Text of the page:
Tuel was experiencing mental distress when he was killed by Edmonton police in February even while various police handled Ottawa’s often violent convoy protesters with kid gloves. The Alberta Serious Incident Response Team is investigating Tuel’s killing. Edmonton police say they followed all protocols. They always say that. 

Given the worsening global context of a continuing pandemic, growing authoritarianism, war and climate change, the Scholar Strike launches with a discussion on the rise of ultra-right fascism, racism and white ethno-nationalism, said Beverly Bain, a professor of women and gender studies in the Department of Historical Studies at the University of Toronto Mississauga, who is one of the main organizers.

About 40 speakers will address topics such as harm reduction, migrants and borders and invasion of Indigenous territories. These sessions offer a way to connect the ivory tower to the streets.

“We can no longer afford to have this bifurcation of the university as a site of knowledge only and the community and activism as something different,” Bain said. “Many of us in the universities are scholar activists and organizers.”

Since the first Scholar Strike that Bain co-organized in 2020 that called for defunding of police, police budgets have grown. The Toronto police operating budget sits at a whopping $1.1 billion in 2022 after the city approved a $25-million increase. 

Police shootings and killings across the country have continued unabated. More than half the 64 police shootings in 2021 involved Indigenous people.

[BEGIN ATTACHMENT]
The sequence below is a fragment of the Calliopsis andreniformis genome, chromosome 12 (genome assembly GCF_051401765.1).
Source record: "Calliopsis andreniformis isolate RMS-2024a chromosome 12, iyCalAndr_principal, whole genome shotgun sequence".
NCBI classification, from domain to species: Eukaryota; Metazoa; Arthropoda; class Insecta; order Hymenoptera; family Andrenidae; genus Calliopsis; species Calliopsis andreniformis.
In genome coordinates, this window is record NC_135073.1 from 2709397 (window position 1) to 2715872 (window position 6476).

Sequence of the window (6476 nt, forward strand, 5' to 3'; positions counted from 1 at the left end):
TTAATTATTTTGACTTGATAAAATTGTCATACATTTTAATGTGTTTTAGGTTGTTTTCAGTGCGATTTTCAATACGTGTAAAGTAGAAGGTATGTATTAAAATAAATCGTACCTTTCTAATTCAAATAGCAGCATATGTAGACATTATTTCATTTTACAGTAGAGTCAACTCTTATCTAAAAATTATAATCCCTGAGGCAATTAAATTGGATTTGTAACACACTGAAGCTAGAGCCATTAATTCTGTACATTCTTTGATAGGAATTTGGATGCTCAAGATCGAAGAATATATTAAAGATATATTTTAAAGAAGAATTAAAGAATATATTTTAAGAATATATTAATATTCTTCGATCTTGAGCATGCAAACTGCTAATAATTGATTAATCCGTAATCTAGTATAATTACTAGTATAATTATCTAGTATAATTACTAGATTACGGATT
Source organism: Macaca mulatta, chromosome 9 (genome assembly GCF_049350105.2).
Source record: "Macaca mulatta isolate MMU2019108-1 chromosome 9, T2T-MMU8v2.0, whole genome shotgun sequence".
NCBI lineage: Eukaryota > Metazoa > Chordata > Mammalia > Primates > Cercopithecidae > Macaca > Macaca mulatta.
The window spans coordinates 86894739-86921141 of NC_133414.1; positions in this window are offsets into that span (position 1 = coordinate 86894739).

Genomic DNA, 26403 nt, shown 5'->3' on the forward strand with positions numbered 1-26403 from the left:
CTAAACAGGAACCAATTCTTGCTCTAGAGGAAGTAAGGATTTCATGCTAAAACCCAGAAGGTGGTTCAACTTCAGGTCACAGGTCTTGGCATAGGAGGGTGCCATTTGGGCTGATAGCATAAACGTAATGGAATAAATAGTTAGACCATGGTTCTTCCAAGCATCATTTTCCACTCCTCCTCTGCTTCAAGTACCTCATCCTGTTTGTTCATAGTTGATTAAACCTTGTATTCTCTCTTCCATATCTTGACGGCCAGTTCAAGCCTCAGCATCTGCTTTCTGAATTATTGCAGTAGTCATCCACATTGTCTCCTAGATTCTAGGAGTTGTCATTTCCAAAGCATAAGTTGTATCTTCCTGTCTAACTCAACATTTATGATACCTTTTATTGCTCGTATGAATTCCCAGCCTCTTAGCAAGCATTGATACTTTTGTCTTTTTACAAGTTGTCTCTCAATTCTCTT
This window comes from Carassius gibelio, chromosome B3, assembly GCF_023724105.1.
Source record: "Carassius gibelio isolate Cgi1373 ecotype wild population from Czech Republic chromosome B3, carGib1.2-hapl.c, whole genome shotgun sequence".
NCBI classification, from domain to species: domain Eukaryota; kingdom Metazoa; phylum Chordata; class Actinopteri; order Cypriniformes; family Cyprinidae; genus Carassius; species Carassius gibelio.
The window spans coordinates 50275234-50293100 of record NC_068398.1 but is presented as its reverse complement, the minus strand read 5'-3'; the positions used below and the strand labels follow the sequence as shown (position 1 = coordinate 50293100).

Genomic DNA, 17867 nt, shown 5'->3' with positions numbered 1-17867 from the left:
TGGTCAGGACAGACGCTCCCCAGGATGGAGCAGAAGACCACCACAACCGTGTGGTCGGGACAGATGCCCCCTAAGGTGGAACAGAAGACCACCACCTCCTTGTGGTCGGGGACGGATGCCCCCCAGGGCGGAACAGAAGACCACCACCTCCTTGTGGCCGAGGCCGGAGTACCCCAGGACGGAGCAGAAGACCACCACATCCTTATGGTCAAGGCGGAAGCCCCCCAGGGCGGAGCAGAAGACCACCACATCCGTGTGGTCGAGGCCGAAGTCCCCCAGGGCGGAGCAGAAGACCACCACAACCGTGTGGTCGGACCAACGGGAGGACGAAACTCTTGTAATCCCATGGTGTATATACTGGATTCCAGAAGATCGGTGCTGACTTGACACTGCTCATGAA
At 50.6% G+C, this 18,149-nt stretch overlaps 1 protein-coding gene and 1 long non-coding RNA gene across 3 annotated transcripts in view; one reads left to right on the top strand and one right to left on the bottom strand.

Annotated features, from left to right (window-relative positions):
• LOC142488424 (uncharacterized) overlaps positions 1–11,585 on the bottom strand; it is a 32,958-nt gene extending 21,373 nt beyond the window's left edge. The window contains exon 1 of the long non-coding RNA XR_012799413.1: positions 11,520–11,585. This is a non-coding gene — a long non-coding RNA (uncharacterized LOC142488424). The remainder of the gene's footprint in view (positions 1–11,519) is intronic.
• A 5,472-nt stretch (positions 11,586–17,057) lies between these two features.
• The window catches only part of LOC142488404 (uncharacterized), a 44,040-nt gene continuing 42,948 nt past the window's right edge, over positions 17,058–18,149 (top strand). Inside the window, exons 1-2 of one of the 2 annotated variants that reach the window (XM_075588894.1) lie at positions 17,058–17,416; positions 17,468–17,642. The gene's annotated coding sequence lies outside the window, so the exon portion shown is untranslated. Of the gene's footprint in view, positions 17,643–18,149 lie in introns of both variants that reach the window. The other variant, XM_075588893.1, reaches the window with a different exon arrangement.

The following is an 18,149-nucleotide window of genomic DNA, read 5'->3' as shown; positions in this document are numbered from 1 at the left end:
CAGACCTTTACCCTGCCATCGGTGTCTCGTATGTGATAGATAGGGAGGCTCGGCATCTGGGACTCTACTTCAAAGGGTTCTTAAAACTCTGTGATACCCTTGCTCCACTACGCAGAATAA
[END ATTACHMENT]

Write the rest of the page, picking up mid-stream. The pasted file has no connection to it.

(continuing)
Justice-seeking protests can be shrugged off as a series of disjointed events that allow people to let off steam or express anger over a particular incident or project, when in fact they are continuous and connected to each other by history and geography.

The United Nations designated March 21 as a day against racial discrimination because it commemorates the Sharpeville Massacre of 1960, when South African police killed 69 people and wounded 180 during a peaceful protest against apartheid. 

The walking tour on March 23 also offers connects current movements to historical resistance. 

“There has always been resistance in our communities from the time of arrival onwards,” said organizer Kristen Bos, assistant professor of Historical Studies and the Women and Gender Studies Institute at the University of Toronto, who is Métis. “That’s why the police exist, right? Like, that’s why they were literally created just in this country to stamp out Indigenous resistance.”